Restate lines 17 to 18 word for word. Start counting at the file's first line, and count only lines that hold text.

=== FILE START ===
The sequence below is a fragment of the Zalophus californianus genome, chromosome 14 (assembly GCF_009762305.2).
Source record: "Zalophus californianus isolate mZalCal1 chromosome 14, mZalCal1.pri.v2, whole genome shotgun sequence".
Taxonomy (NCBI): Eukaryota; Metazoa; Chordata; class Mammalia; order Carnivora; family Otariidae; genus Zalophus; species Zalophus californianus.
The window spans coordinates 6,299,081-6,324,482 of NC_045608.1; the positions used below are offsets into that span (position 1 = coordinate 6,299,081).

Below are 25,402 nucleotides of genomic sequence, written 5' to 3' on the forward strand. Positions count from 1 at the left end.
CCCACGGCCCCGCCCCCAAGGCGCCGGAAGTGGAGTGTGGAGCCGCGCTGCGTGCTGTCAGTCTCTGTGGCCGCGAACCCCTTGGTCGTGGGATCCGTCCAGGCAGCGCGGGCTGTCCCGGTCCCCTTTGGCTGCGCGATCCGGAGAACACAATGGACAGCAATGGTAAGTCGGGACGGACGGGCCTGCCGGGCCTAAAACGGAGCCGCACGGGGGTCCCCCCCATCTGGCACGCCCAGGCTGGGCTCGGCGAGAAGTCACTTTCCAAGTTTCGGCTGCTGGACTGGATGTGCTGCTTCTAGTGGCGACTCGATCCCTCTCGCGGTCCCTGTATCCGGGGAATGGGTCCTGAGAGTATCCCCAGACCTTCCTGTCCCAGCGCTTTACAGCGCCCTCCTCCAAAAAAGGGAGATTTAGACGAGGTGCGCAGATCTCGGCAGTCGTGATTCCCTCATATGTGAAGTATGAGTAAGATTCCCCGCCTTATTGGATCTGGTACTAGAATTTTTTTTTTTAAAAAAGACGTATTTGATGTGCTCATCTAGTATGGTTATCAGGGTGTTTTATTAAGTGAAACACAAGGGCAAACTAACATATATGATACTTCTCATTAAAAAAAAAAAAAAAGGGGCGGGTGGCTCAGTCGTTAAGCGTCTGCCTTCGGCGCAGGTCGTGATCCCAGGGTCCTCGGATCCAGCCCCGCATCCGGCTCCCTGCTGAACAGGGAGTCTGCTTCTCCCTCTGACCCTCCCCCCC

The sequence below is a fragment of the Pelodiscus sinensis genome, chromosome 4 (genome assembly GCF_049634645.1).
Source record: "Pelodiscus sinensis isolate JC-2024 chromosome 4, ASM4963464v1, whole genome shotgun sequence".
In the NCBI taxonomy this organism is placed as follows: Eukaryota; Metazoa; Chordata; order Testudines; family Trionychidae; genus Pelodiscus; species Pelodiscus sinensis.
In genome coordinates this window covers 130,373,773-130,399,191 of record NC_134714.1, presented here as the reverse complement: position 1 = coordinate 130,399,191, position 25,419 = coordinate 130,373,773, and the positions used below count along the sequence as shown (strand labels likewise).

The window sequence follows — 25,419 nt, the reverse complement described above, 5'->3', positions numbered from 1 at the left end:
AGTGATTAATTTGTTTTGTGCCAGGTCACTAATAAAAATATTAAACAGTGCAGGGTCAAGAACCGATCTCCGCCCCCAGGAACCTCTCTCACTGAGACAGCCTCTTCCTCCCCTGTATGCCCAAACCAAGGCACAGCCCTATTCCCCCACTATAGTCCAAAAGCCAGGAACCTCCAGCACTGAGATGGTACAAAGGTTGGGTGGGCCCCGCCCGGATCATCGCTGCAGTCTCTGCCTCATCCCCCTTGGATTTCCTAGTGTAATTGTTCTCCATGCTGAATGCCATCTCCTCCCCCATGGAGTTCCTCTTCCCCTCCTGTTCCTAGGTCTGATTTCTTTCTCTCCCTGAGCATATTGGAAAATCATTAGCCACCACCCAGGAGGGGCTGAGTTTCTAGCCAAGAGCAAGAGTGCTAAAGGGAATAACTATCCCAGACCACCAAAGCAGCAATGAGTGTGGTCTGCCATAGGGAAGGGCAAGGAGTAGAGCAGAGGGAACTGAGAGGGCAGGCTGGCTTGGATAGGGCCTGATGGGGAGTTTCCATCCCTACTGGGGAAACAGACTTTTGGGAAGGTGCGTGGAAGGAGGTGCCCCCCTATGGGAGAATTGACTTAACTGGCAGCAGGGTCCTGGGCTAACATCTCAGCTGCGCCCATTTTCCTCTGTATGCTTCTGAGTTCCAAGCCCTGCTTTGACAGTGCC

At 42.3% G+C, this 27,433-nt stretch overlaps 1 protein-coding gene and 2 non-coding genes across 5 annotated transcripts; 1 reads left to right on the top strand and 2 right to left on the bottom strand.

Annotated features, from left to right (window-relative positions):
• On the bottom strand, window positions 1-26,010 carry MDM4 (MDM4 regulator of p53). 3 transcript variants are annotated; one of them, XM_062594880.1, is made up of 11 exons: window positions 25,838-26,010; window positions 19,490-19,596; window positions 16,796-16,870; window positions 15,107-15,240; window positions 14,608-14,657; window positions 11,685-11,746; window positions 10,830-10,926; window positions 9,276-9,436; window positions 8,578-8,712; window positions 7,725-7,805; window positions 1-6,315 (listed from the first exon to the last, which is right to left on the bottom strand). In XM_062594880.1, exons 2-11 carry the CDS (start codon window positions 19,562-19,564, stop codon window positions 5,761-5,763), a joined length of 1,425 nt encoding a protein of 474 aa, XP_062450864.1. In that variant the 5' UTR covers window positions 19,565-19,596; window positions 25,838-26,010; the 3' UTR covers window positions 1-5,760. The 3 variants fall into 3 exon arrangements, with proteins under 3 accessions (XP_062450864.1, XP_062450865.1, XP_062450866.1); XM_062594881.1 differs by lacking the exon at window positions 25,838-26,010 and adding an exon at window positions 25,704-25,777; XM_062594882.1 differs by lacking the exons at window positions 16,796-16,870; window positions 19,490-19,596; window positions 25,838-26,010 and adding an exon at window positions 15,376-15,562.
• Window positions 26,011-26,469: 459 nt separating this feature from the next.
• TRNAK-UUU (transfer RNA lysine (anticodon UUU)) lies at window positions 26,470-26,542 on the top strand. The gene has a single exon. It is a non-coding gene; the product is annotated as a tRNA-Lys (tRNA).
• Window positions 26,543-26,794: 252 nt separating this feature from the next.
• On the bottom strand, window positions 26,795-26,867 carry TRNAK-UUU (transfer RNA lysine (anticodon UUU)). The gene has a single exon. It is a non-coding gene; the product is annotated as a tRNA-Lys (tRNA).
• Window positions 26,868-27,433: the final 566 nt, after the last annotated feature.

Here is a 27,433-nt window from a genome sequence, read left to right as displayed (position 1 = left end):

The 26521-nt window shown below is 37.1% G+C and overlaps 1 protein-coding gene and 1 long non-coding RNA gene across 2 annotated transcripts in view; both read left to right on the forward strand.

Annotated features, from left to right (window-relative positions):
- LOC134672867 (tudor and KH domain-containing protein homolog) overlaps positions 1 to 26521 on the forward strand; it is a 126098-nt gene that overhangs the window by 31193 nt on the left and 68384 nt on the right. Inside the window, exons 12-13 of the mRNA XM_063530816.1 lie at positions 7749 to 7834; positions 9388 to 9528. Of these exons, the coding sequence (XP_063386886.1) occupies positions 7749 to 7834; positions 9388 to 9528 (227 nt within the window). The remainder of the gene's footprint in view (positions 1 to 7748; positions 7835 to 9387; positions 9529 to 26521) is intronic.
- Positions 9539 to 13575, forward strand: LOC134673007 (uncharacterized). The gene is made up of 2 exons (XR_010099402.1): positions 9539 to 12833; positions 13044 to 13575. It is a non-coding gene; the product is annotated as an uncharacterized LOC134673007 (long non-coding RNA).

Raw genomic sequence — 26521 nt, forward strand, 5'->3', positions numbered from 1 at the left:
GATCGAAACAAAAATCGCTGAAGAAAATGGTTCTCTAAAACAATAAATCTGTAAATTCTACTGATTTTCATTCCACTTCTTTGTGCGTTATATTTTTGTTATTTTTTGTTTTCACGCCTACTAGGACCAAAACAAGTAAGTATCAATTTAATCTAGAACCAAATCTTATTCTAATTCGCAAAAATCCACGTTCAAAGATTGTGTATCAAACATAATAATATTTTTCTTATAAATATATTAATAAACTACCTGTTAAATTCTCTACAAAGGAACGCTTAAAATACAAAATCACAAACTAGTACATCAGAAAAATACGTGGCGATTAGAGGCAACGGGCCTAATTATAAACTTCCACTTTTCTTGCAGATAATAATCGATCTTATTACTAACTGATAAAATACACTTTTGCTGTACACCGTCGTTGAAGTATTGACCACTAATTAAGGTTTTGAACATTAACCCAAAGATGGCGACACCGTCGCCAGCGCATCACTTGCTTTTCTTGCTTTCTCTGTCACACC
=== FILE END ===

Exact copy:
• TRNAK-UUU (transfer RNA lysine (anticodon UUU)) lies at window positions 26,470-26,542 on the top strand. The gene has a single exon. It is a non-coding gene; the product is annotated as a tRNA-Lys (tRNA).
• Window positions 26,543-26,794: 252 nt separating this feature from the next.